1. Differences and chance cause variationThe real world varies unpredictably. For some branches of science such as physics, the questions may be reduced to very simple experiments whose results are more straightforward to interpret. In Earth Sciences, as in Life Sciences, we cannot simplify the complexity of Nature, and hence scientific results may seem more open to interpretation. The important thing is to recognize that there is a natural complexity and variability and take that into account in the interpretation of scientific observations. There is, for example, a variation of the amount of natural methane in aquifer waters. We need to understand that before we can attribute methane in drinking water to shale gas extraction.
2. No measurement is exactPractically all measurements have some error; and let's be candid here, errors are not bad things but a recognition that there is a limit to what we can do.
Some things cannot be measured very well. Imagine you want to weigh 10 grammes of salt but you only have a 5 kg kitchen scale, the chances are that you might weigh out anything between 1 gram and 50 grammes even if you are careful as can be.
Some things can be measured with incredible accuracy: Arsenic in drinking water can be measured accurately to about 10 parts per trillion! (The US EPA sets its safety threshhold for arsenic in drinking water at 10 parts per billion because it believes that arsenic is cummulatively dangerous at higher levels and it knows it can accurately measure these amounts.)
The good news is that measurement errors can be quantified and quoted easily. You should NOT trust any measurement unless it has an associated measurement error especially if the argument rests on the value of the measurement.
3. Bias is rifeExperimental design or measuring devices may produce atypical results in certain circumstances. The corollary is that it is not sufficient to just take the results of a study, but to understand how it was carried out.
For example, a study of gas in drinking water may show that there is more methane within 100 m of a shale gas well. An interpreter (politician, activist, scientist) might then say "shale gas is leaking into the aquifer and contaminating it." This is wrong. There has been no distinction made between thermogenic methane (shale gas, formed at depth by heat) and biogenic methane (naturally occurring methane in aquifers formed at shallow layers by bacteria).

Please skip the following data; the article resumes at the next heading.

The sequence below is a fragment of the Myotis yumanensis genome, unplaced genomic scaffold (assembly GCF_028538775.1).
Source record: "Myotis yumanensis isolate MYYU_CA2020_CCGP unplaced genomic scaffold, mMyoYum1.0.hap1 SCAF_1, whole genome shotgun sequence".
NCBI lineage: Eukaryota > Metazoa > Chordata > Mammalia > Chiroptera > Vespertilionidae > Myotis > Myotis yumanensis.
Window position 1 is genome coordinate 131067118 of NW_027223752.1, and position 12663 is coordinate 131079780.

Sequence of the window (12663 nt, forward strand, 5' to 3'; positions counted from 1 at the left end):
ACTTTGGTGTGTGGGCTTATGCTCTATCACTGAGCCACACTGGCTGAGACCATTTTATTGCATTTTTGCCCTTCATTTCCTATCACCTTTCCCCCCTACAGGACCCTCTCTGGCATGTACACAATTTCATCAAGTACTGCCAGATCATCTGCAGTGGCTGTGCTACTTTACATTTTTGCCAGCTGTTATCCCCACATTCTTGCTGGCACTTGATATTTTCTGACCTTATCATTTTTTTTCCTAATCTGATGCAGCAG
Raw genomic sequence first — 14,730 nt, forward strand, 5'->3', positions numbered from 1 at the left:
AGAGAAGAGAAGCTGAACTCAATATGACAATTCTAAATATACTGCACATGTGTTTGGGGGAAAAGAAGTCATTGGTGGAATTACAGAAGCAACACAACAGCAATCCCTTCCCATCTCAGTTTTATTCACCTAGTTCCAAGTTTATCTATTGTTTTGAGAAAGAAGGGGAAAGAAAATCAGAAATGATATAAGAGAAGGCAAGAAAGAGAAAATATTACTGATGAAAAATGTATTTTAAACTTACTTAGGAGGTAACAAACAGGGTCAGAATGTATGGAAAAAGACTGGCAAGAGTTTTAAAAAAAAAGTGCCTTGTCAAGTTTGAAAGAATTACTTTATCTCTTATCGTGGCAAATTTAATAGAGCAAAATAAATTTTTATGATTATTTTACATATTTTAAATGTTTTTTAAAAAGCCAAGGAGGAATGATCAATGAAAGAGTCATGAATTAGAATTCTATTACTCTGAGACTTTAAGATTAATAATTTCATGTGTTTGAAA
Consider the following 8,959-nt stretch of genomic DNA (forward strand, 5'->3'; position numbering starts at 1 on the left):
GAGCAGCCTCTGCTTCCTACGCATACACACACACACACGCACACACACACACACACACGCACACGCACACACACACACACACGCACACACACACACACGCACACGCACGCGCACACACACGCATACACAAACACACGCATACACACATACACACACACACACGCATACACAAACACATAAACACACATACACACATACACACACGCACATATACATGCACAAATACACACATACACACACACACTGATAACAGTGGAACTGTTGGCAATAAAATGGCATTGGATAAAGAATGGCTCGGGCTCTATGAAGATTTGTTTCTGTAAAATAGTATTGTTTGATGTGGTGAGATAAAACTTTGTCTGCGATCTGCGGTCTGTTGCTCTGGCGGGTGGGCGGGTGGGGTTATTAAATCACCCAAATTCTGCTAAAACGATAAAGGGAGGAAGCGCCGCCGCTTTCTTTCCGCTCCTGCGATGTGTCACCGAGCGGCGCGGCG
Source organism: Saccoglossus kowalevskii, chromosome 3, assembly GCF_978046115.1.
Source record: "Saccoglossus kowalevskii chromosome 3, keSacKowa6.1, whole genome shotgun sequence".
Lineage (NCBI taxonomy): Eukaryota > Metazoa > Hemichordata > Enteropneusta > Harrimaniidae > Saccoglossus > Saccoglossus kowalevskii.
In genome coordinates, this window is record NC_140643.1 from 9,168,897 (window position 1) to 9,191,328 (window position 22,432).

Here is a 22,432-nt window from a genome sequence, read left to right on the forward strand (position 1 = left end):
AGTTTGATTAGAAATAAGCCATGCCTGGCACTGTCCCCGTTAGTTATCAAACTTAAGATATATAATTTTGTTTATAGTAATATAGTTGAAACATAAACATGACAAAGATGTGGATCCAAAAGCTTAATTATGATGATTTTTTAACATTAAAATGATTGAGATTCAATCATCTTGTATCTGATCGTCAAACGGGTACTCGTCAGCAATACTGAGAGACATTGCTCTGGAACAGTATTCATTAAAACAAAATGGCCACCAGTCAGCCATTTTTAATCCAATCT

Perhaps if the analysis showed that most of the gas was biogenic (which is actually the case), the interpreter may then say "As the gas is biogenic it was not caused by shale gas extraction." This may also be wrong because the drilling, though not contaminating the aquifer with shale gas from a deep provenance, has disturbed shallow biogenic gas in a way that it has entered the aquifer temporarily.
The results of studies should be carefully studied for interpretation bias.
4. Bigger is usually better for sample sizeThe average taken from a large number of observations will usually be more informative than the average taken from a smaller number of observations. That is, as we accumulate evidence, our knowledge improves. The problem with shale gas is two-fold:
- Most of the concerns come from the practice of shale gas extraction in the USA.
- Almost no scientific studies have been carried out there, although the situation is slowly improving, most opinion is not based on evidence.
5. Correlation does not imply causationIt is tempting to assume that one pattern causes another. However, the correlation might be coincidental, or it might be a result of both patterns being caused by a third factor – a “confounding” or 'lurking' variable. For example, it is tempting to believe that methane exists in aquifers because of shale gas drilling, and it is important to find out if that is true. However, we have already seen that an inability to discriminate between two types of gas (thermogenic and biogenic) can lead to misinterpretation, and acts as a 'lurking' variable.
Early studies in the US were not very good because they had not measured the methane in aquifers before shale gas extraction started and hence could not be sure that what they were measuring was natural or as a result of the drilling. These studies relied on the association of a rise in groundwater methane close to wells (other more recent studies have also found the opposite).
However, even if it were true that there is a correlation between well position and high levels of groundwater methane it does not imply that the drilling caused the groundwater gas concentrations. It may simply be that the wells were placed to extract shale gas at a position where gas has been reaching the surface naturally for millions of years. In other words, a well placed well.
In this example correlation does not imply causation, though:
- causation may exist too - more study needs to be carried out if this is suspected, and
- if gas has been reaching the surface naturally (not caused by the drilling), how is this the case? Are there natural pathways, fractures and faults that ease the transport of the gas? A responsible producer would be using science to have the best solution to these questions to ensure that the drilling operations did not exacerbate the effect.